With television increasingly dominated by the Outrage Business and shamelessly exploitative and cheap 'reality' shows, the 1976 Sidney Lumet-directed Oscar-winning movie 'Network' looks increasingly prescient. In this bitter satire of the effect that intense commercial competition has on broadcast standards, Australian Peter Finch plays Howard Beale, a TV demagogue so appalled by the profit-driven amorality of the network that employs him that he urges his viewers to turn their sets off.

Network's scriptwriter Paddy Chayevsky understood the nature of television as a sideshow, its primary aim to put bums on seats and eyes on advertisers' products. In the end, it doesn't really matter what Howard Beale or Andrew Bolt or any talkback ranter or tabloid preacher says. If he's successful, half the audience will hate him, half will love him and no-one will be indifferent. The important point for the broadcaster - and the number one KPI  for the talent - is that they build an audience. And in the end, as the fictional Beale proclaims in the movie's pivotal scene, that's all that matters to the network.

"Television is not the truth," Beale says. "Television is a goddamned amusement park. Television is a circus, a carnival, a travelling troupe of acrobats, storytellers, actors, singers, jugglers, sideshow freaks, lion tamers and football players. Folks, we are in the boredom killing business. You  won't get any truth from us."

When 'Network' first came out 35 years ago, it was seen as a satire, a deliberately over-the-top send-up, in which cynical network owners allowed clearly extreme and deliberately inflammatory commentators on air to deliver ratings points. Beale, for instance, dies in a hail of bullets fired by an extremist urban terrorist group hired by the producers to breathe new life into the show.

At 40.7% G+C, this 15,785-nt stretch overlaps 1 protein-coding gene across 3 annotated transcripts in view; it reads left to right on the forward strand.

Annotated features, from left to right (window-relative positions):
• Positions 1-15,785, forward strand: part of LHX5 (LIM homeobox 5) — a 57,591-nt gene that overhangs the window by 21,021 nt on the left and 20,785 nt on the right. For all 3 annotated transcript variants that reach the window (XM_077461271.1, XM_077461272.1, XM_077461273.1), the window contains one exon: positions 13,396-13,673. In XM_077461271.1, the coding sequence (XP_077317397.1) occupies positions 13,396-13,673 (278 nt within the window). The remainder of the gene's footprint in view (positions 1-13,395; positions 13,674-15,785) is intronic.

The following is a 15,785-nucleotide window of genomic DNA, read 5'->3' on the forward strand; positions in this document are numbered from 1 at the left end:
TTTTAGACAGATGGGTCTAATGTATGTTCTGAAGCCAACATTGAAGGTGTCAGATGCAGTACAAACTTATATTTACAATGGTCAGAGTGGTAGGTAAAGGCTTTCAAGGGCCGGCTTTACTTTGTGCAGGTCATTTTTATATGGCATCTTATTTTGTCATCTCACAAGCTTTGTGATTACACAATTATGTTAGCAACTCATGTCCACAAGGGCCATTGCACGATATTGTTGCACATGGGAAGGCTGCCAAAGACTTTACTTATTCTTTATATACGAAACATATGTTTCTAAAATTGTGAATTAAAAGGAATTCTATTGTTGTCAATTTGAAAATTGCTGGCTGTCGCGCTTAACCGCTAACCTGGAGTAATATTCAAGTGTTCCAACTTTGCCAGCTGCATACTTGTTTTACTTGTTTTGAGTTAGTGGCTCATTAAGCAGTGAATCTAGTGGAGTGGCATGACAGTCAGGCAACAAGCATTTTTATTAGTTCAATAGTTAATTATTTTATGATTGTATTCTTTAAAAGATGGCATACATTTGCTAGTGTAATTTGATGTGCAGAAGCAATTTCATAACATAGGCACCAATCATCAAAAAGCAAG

For some reason, it now doesn't seem so far-fetched.

Sunday, April 10, 2011

The Truth Test

What responsibility do journalists have to tell the truth? If the commercial or ideological interests of their
employers require them to misrepresent an issue or incite conflict or exploit partisanship, what protections are there for the public against that deceit? And if journalists are the professionals they insist they are, what sanctions do they face for breaching the ethics of their trade?

These seem more interesting questions than the reflexive liberalism we saw in recent weeks in response to the racial discrimination case against right-wing Herald Sun columnist Andrew Bolt.  Incurably romantic about their chosen profession, journalists love any opportunity to quote Voltaire and argue that even the most odious commentator has a right to speak their mind. After all, rallying around the freedom flag proves how committed they are to the role of the Fourth Estate as an institution that asks tough questions and squares up to authority.

But perhaps the more courageous questions for journalists to pose in this climate of extreme partisanship and increasingly desperate attempts by media owners to create a sustainable business model in a disintermediated world relate to their own roles in the power structure and their own accountability to the public.
Yes, there is a journalists' code of ethics, which lists 12 major principles that journalists must follow - well at least those journalists who are paid-up members of the union - the Media, Entertainment and Arts Alliance.

These include a commitment to report honestly, striving for accuracy, fairness and disclosure of all essential facts. Journalists are required not to suppress relevant facts or to give "distorting emphasis".  Other principles include not placing unnecessary emphasis on personal characteristics such as race and religion, and not allowing one's personal beliefs or commercial pressures to undermine accuracy or independence.